Apology and visit from Pope Francis is long overdue

Pope Francis arriving in Canada in July 2022, greeted by Chief George Arcand who was serving as Confederacy of Treaty 6 First Nations Grand Chief at the time. (Catholic News Service Photo)

by Ryan Clarke, Local Journalism Initiative Reporter

(Lethbridge Herald) – Pope Francis is in Canada for a week-long  trip working towards reconciliation and healing between the Roman  Catholic Church and the Indigenous communities of Canada, visiting  Edmonton, Quebec City, and Iqaluit.

With an aim to foster healing  and reconciliation that has been spurred by an invitation back in 2021  from Canada’s Catholic bishops and following a public apology in April  this year.

The Truth and Reconciliation Commission of Canada’s  Call to Action of 2015 called on the Pope to issue an apology to  survivors and their families for the role the Roman Catholic Church  played in colonization and participation in the operation of residential  schools throughout Canada.

For many this apology was long  overdue, with the Call to Action asking for the apology more than seven  years ago, with Indigenous Peoples feeling it needed more urgency and  questioning why the visit has taken this long.

“I think it only  happened because of continued public pressure by Indigenous people,”  said Lori Campbell, associate vice president of Indigenous Engagement at  the University of Regina.

Campbell is the granddaughter of a residential school survivor living with the impact of what they did to her family.

“The church actively fought to destroy records from the TRC, about the  settlements, and Indigenous community, and (Indigenous people) had to  fight for that not to happen. They, the churches, have not been  forthcoming, the Catholic included, on releasing records. And I think  there’s reasons for all that.”

Campbell says, as Indigenous  people, they have the right to know what those records hold and what  happened in the residential schools, while noting that withholding the  information just adds to the deceitfulness and covers up the truth.

Accountability is what a lot of Indigenous people are looking for, and  with the many levels of cover-up it only adds to the pain and suffering  in the communities affected by these actions.

“The Catholic  Church owes money to residential school survivors, and they’ve paid no  money,” said Michelle Robinson, host of the podcast Native Calgarian.

“So they have obligations they have yet to actually take care of  legally, and nobody’s holding them to account for that. This is a lot of  painful things that are being brought up as a result. The churches  themselves, they haven’t been fulfilling their mandate of meaningful  reconciliation, because if their own leader, the Pope, will not  recognize the gravity of what has happened in genocide, then they don’t  have the obligation to do meaningful work.”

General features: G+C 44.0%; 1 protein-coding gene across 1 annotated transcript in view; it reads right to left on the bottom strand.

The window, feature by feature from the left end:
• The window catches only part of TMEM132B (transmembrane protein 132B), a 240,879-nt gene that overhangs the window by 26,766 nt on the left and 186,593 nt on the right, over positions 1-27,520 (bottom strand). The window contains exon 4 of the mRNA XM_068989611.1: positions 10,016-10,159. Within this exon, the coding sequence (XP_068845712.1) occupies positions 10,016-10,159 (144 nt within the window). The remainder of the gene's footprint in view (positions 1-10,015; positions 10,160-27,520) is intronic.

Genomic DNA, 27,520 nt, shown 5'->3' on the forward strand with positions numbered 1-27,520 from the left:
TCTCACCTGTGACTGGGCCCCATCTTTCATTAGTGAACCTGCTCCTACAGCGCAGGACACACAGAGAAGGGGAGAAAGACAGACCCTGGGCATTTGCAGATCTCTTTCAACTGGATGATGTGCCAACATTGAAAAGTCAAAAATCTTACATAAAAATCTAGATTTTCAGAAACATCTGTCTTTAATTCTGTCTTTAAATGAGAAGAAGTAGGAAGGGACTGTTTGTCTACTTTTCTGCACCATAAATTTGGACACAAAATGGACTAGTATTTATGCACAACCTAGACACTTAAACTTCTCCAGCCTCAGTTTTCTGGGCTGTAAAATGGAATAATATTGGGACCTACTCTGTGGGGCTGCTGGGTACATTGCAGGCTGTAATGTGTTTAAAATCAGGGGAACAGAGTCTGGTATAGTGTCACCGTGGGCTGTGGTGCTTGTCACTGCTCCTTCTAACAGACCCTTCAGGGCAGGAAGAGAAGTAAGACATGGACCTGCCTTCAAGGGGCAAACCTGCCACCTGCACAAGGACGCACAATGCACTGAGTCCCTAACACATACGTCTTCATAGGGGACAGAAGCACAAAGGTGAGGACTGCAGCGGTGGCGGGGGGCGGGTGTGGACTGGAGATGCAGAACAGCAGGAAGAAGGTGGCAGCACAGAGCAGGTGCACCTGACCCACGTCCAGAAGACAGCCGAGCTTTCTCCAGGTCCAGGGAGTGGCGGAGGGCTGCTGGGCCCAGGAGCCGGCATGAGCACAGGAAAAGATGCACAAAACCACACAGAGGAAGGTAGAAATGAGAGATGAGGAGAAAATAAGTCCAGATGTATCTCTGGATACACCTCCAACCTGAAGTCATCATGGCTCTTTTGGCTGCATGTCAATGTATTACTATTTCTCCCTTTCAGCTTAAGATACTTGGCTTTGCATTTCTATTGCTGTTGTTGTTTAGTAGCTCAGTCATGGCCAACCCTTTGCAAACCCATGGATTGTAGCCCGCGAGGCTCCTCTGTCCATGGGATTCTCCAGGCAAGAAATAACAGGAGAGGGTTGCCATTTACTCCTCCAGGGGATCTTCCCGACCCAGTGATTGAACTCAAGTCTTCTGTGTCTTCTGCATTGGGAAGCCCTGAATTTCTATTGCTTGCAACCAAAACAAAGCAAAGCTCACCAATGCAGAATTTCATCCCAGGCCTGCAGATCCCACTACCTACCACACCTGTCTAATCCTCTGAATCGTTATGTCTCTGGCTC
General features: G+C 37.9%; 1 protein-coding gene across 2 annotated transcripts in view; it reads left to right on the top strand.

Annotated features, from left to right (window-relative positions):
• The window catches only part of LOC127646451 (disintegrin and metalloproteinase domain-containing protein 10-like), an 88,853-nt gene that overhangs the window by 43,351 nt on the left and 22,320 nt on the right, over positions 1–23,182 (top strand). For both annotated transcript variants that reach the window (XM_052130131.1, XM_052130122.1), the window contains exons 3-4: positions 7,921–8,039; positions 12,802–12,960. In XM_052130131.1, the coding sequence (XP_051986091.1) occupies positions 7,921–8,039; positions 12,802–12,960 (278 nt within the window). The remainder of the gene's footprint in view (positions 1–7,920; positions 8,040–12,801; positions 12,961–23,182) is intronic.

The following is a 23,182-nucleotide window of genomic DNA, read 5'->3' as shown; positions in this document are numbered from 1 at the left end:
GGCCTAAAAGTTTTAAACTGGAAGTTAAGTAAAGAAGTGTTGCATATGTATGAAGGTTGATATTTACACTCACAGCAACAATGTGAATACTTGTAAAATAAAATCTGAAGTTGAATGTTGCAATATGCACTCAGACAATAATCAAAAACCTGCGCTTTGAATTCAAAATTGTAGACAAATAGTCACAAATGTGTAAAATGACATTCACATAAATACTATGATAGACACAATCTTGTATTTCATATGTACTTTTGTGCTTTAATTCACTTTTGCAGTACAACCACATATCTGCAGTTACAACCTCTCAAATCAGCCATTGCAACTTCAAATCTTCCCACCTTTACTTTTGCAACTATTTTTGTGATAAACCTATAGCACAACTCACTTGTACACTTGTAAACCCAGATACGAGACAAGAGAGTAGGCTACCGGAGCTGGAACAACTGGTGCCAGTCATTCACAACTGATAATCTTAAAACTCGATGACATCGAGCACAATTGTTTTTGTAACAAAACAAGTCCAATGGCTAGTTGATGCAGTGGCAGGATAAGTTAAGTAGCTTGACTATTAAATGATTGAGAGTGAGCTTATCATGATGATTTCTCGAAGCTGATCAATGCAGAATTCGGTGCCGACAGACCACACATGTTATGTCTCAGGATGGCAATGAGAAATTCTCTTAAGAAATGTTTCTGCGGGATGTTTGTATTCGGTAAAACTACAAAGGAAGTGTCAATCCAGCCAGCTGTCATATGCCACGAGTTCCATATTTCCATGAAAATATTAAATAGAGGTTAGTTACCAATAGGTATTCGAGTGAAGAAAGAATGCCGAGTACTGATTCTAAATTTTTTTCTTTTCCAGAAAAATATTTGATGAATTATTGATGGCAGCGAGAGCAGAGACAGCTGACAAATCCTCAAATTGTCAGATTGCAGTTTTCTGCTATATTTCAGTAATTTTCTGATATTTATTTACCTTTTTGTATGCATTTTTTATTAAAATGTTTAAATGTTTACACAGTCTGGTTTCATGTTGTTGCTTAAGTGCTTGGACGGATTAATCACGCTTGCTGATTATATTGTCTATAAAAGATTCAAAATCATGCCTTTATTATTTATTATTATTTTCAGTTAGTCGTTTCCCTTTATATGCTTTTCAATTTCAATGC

Robinson notes the Doctrine of Discovery and how it lays claim to the land that Indigenous people had already inhabited.

“There’s another call to action called the rescinding of the Doctrine  of Discovery. It’s the foundation of Canada, it’s the foundation of  laying claim to this land, ignoring Indigenous people and claiming it  for King, King and Country, and Christianity. And as a result, a lot of  Canadian law is based on the Doctrine of Discovery.”

Many  Indigenous groups have been working hard to set up support for those  suffering. Indigenous mental health workers and cultural support  providers will be on-site for the survivors, families, and communities  affected by residential schools.

The Hope for Wellness Help Line  is providing support to all Indigenous Peoples living in Canada,  available at 1-855-242-3310 or online at hopeforwellness.ca.

True  healing can hopefully begin with this visit from the Pope, but  awareness will need to always be fostered with teachings on what has  been done and not shying away from the responsibility of ownership over  the residential schools.

“The Indigenous people that are going  from my community and from others, I hope that their expectations are  met, and that they don’t come away feeling further traumatized and not  heard,” said Campbell. “My biggest hope for all of this is, for those  that attend, that they leave with what it was that they were seeking.”

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